April 12, 2021 is a special day in Ohio. The bill allowing the manufacturing of automatic knives, originally sponsored by Senator Joe Uecker and carried on by others, went into effect that day.
One driving force behind this was Rick Hinderer. Rick makes high quality knives with what he describes as “medical precision.” And it is a long story from the first knife he made to a building filled with state-of-the-art automated mills.
Rick started as a farrier and limited resources caused him to forge his first knife as a retirement gift to a friend. Rick discovered that not only was it fun, but he had a knack for it. He turned the profits back into the business like many entrepreneurs and gained a following. And this following grew partly because of his feelings about warranties.
“What good does a warranty do if you’re hanging from a cliff and your life-saving tool breaks?” he asked. “It doesn’t do you any good. So, I offer a lifetime warranty because everyone does, but I make my knives so the warranty never needs to be used.”
This insistence on quality and performance has led him to a point, where despite the price, every knife he makes is already sold before he can finish it. All of his knives are assembled by hand, carefully fitted until each knife is perfect. That is what creates demand! It also has found him favor with the military. He has sent sample knives to the Joint Chiefs of Staff and they like them!
So where do automatic knives come in?
Previously, in Ohio, you could own and you could carry an automatic knife, but you couldn’t manufacture. Our neighbors in Indiana and West Virginia have that ability.
So, what happens if he gets a call from the military for an order of 20 thousand automatics? “I can’t do it here,” Rick explained. “But I’m not saying no to an order that size or from our government either.” It’s a dilemma, and it has a simple but unwanted decision.
Located in Wayne County, Hinderer knives is a major source of revenue and tax dollars. He’s created jobs and opportunities in an area that needs a little help. Equally important he likes living in the area.
The law allows the manufacturing of automatic knives in Ohio. And Rick isn’t the only manufacturer who will benefit from this change. Other current and future knife entrepreneurs will also benefit. So will the communities from where men and women will be drawn, polished and turned into masters of their art. The impact of creating jobs, improving the tax base and giving people the opportunity to become skilled tradesman cannot be under estimated.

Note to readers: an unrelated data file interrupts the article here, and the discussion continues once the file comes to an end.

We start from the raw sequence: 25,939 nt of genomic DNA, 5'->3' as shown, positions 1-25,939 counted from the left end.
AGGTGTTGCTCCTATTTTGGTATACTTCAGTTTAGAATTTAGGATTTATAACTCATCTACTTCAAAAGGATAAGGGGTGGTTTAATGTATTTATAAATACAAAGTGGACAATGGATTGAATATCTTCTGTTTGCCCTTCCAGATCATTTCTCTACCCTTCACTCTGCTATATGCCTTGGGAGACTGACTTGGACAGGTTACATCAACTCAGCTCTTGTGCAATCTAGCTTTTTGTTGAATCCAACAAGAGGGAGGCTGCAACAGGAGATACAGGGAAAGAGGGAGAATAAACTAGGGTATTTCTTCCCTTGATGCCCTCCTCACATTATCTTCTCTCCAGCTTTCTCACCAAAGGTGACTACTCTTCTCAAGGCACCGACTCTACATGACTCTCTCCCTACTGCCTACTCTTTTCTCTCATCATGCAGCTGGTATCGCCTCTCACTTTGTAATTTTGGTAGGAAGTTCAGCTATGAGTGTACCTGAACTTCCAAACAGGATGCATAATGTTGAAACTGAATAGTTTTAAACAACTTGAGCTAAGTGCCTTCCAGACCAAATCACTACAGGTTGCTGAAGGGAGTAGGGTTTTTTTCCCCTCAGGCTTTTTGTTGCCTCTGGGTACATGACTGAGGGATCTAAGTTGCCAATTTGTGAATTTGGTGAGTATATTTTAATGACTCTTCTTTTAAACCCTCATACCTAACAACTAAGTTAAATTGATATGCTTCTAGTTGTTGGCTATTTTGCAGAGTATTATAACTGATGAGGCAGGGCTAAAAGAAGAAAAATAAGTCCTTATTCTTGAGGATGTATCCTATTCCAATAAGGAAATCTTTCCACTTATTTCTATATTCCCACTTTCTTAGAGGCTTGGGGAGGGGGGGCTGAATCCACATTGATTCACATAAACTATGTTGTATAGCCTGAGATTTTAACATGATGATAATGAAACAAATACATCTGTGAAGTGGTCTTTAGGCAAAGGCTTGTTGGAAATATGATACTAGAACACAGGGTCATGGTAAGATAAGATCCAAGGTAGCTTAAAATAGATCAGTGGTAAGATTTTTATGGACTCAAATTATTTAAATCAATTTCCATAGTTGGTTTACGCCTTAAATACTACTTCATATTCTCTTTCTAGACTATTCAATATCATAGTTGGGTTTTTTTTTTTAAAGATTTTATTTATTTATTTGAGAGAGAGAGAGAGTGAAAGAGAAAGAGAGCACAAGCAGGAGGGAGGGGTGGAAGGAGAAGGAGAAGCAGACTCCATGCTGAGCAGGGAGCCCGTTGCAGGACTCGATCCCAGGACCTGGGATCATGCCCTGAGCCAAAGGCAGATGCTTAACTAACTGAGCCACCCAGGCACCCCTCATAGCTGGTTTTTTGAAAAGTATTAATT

The bill also moves the legal focus off the object and onto the user’s action. This is huge! The law takes the rational view that an object isn’t responsible for breaking the law. The responsibility is shifted to the doer causing harm by breaking the law. Many police officers have long felt this was a more enlightened stance. Now the pen in your pocket is just a pen until you assault someone with it.
|The House of Hinderer|
This benefits the knife collector. I’ve been to shows and heard horror stories of displays of expensive, classic fishtail automatics seized by overzealous enforcement agents. Or the customer who now feels relieved because the tool she carries isn’t a reason to be arrested.
If you never have been in a modern factory, forget your old stereotypes. The air is clean and the floor sparkling. Men and women work in well illuminated environments, hand-fitting each component together. Anyone who tells you modern knife makers don’t have the quality of the cutlers of the past, is in my opinion, talking out their hats. Hinderer knives are masterpieces of quality and manufacturing.
Part of the morning was spent showing us the modern tools of knife manufacturing. Water jets using a simple abrasive cut out titanium blanks. Pods of automatic milling machines do 26 different operation with different tools producing 4 blanks each in just 80 minutes. Finished blades are custom laser engraved. But despite modern automated machinery, Rick has his knives sharpened by hand. Machines just can’t seem to do the job right, he insists.
Every component of a Hinderer knife is made on premises. Rick designs everything from the clips on the back to the smallest screw to the beefiest blade.
Automated machines can improve production and quality but first you have to learn how to use them. To make the screws he wanted, Rick told us about buying a lathe. How do you learn to use a lathe? Mostly by doing and he realized he needed to teach himself. He decided that a pen was a simple enough shape to practice on. And out of perseverance came opportunity.
At one of the shows in Las Vegas he met a homicide detective who had a need and he hoped Rick could solve it for him. You can’t take weapons into holding cells when you interview people under arrest. That’s common sense, but you’re still in a small room with a man who has nothing to lose. This LV detective was attacked by a suspect and saved by his partner. The detective wanted to know if Rick could make something that would give him an edge. The tactical pen was borne from that request. Rick claims that was the first tactical pen sold and it was his idea.
Perhaps. Still, it is a great story.
But the highlight of the day was Rick assembling the first legally manufactured automatic knife in Ohio. It was an unsharpened prototype and I’m sure it will see some changes, but I was there to watch history be made.
|Parts and tools needed to assemble the Hinderer prototype auto (Rick didn’t do the photographers any favors using a black background with silver parts!)|
Now, perhaps it is small h history being made. But in ten years it could be big H history spawning a homegrown statewide industry and creating opportunities for many people.
Who knows where it will go?
The Knife Edge: One Man, So Many Knives©: The Freedom to Manufacture is written by knife for knifesearch.blogspot.com